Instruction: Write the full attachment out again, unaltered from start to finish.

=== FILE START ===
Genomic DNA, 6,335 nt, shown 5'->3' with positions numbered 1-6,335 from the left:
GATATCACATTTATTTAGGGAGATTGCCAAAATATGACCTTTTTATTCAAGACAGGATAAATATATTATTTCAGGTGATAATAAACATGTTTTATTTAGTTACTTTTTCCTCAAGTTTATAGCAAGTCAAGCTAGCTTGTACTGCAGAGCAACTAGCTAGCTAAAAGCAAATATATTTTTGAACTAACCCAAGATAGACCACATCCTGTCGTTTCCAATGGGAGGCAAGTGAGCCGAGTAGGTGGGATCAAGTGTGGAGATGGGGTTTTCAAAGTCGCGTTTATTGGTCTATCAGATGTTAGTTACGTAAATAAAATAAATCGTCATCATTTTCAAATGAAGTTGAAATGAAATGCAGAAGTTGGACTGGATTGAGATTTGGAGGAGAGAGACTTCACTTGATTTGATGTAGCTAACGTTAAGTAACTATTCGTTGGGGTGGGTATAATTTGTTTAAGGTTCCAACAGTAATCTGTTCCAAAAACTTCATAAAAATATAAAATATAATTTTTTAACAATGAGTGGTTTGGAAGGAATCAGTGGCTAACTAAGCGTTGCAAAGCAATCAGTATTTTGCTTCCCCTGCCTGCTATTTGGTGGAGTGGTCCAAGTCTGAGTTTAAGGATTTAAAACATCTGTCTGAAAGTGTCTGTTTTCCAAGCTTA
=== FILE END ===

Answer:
Genomic DNA, 6,335 nt, shown 5'->3' with positions numbered 1-6,335 from the left:
GATATCACATTTATTTAGGGAGATTGCCAAAATATGACCTTTTTATTCAAGACAGGATAAATATATTATTTCAGGTGATAATAAACATGTTTTATTTAGTTACTTTTTCCTCAAGTTTATAGCAAGTCAAGCTAGCTTGTACTGCAGAGCAACTAGCTAGCTAAAAGCAAATATATTTTTGAACTAACCCAAGATAGACCACATCCTGTCGTTTCCAATGGGAGGCAAGTGAGCCGAGTAGGTGGGATCAAGTGTGGAGATGGGGTTTTCAAAGTCGCGTTTATTGGTCTATCAGATGTTAGTTACGTAAATAAAATAAATCGTCATCATTTTCAAATGAAGTTGAAATGAAATGCAGAAGTTGGACTGGATTGAGATTTGGAGGAGAGAGACTTCACTTGATTTGATGTAGCTAACGTTAAGTAACTATTCGTTGGGGTGGGTATAATTTGTTTAAGGTTCCAACAGTAATCTGTTCCAAAAACTTCATAAAAATATAAAATATAATTTTTTAACAATGAGTGGTTTGGAAGGAATCAGTGGCTAACTAAGCGTTGCAAAGCAATCAGTATTTTGCTTCCCCTGCCTGCTATTTGGTGGAGTGGTCCAAGTCTGAGTTTAAGGATTTAAAACATCTGTCTGAAAGTGTCTGTTTTCCAAGCTTA